Limited Parliamentary Oversight of the Police in the Western Balkans


The members of the POINTPULSE network agree that parliamentary oversight of the police is not up to the task, mainly because of the political reasons. Another flaw is non-existence of separated parliamentary committee overseeing the work of the police since the relevant bodies of the parliaments in the region deal with home affairs, defense, and intelligence. Human and material resources available to the corresponding committees is inadequate. Transparency of the work of parliaments upgraded, but there is still room for improvement.

Politicization of the committee’s work is present in almost all cases in the region. In Montenegroopposition MPs in the Committee have tried to exercise their right to hold a control hearing at the request of one-third of the members, but that was prevented as the invited representatives of the executive did not attend the scheduled meeting due to alleged inability.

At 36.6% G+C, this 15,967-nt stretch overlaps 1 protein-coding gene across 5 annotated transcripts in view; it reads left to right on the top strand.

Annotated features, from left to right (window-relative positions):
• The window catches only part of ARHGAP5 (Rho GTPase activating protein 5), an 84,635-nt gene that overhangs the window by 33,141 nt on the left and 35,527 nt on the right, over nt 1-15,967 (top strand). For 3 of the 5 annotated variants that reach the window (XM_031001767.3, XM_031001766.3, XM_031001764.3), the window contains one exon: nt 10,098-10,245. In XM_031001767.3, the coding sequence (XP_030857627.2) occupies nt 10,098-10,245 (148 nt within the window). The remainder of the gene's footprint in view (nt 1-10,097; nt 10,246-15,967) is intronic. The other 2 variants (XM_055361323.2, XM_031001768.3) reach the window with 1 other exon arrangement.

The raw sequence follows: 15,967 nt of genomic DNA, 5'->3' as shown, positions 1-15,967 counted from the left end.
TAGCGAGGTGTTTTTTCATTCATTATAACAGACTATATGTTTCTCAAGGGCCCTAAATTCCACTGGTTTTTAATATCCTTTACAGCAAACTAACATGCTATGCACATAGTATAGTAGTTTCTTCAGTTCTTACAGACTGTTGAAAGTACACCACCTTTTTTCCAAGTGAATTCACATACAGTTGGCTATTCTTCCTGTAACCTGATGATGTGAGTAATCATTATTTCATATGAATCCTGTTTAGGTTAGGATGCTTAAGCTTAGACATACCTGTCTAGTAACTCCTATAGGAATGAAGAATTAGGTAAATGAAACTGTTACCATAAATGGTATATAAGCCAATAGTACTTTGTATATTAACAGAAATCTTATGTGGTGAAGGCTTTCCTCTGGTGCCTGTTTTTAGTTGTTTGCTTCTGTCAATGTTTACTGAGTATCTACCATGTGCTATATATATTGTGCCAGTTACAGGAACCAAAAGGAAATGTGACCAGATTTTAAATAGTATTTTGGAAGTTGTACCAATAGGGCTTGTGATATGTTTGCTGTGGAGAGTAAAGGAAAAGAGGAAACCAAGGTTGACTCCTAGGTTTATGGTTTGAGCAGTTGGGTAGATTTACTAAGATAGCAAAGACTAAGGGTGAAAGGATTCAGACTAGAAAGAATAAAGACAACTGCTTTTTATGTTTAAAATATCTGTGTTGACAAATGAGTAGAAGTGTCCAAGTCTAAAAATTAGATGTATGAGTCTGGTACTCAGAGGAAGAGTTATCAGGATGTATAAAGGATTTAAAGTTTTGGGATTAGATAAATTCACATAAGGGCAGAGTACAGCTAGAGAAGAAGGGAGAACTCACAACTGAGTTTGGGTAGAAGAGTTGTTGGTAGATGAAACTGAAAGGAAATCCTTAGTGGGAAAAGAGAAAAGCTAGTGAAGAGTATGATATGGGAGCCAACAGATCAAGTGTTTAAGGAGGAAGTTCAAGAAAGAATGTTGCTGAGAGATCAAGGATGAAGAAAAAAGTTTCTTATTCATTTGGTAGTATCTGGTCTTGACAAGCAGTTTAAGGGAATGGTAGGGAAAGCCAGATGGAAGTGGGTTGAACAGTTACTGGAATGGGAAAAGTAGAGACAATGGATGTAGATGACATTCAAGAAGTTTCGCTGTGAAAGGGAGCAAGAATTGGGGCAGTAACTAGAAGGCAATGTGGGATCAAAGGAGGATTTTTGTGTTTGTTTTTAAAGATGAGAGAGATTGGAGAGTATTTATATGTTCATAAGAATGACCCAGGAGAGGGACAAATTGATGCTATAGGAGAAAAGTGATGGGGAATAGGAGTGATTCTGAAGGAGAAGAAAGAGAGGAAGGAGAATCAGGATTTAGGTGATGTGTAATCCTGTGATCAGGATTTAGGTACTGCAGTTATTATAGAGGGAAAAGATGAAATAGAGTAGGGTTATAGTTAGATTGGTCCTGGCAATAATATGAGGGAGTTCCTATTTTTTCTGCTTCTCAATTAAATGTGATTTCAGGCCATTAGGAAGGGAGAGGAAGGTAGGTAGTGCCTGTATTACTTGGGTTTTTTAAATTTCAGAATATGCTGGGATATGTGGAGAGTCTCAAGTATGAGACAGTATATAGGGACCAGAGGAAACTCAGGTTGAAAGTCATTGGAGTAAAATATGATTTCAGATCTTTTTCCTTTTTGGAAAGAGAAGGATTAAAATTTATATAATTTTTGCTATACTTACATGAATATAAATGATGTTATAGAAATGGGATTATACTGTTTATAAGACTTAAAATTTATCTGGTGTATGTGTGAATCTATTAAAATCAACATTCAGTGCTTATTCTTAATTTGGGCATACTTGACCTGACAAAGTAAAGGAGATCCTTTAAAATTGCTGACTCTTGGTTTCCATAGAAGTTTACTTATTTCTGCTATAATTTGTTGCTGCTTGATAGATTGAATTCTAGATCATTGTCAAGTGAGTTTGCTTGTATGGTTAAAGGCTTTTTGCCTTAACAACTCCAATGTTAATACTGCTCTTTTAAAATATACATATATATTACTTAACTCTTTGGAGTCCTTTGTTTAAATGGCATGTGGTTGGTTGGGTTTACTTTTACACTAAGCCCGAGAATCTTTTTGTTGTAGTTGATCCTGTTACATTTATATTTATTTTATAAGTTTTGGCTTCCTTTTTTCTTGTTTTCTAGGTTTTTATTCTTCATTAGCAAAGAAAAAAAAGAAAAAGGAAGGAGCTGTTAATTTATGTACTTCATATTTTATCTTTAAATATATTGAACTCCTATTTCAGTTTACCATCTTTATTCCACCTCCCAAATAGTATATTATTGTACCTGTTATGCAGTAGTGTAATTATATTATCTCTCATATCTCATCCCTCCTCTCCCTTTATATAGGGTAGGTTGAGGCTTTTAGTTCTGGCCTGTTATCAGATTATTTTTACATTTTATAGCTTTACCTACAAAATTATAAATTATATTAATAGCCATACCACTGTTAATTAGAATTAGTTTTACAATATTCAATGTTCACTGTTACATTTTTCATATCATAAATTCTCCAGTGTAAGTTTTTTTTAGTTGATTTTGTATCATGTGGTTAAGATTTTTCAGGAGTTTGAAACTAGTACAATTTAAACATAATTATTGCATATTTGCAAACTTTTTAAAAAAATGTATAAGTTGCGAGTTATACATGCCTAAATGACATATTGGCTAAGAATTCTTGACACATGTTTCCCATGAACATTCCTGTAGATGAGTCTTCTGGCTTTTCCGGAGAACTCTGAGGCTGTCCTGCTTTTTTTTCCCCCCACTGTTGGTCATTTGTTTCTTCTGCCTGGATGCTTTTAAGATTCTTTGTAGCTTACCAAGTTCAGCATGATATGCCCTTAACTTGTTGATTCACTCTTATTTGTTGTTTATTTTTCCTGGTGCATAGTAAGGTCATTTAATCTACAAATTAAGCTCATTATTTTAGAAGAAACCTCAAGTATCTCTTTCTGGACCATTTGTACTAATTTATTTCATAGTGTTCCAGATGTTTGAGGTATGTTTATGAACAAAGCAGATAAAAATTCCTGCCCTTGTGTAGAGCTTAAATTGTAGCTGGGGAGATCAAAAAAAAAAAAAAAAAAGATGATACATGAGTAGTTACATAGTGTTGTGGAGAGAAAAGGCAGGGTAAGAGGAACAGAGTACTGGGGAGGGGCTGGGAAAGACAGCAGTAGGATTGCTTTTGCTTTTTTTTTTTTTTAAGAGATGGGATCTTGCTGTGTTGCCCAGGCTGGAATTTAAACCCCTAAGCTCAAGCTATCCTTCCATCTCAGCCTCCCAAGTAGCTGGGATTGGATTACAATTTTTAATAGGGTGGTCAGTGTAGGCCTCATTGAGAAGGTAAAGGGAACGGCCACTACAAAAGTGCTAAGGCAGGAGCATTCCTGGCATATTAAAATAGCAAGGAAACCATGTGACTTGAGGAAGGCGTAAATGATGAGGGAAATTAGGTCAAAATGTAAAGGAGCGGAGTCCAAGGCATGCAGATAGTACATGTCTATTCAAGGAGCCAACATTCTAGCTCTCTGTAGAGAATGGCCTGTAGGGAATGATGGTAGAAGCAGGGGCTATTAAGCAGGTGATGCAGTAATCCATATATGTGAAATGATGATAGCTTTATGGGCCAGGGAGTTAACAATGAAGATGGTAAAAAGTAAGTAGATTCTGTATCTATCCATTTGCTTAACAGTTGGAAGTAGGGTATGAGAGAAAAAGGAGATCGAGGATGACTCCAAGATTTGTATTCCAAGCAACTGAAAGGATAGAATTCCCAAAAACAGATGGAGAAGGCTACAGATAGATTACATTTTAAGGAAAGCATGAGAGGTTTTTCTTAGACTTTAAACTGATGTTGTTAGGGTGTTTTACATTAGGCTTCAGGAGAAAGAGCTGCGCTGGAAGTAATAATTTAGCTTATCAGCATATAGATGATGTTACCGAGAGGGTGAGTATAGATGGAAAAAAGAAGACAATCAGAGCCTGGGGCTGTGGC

Kosovo opposition members boycotted the Committee on Internal Affairs, Security, and Supervision of the Kosovo Security Force during the political crisis lasting from mid- 2014 to the first half of 2016.

In Serbia, the good practice of appointing MPs belonging to opposition parties as heads of Committees dealing with security issues has been abandoned, and the parliamentary majority generally avoids discussing sensitive topics or available Assembly procedures by outvoting the opposition MPs.

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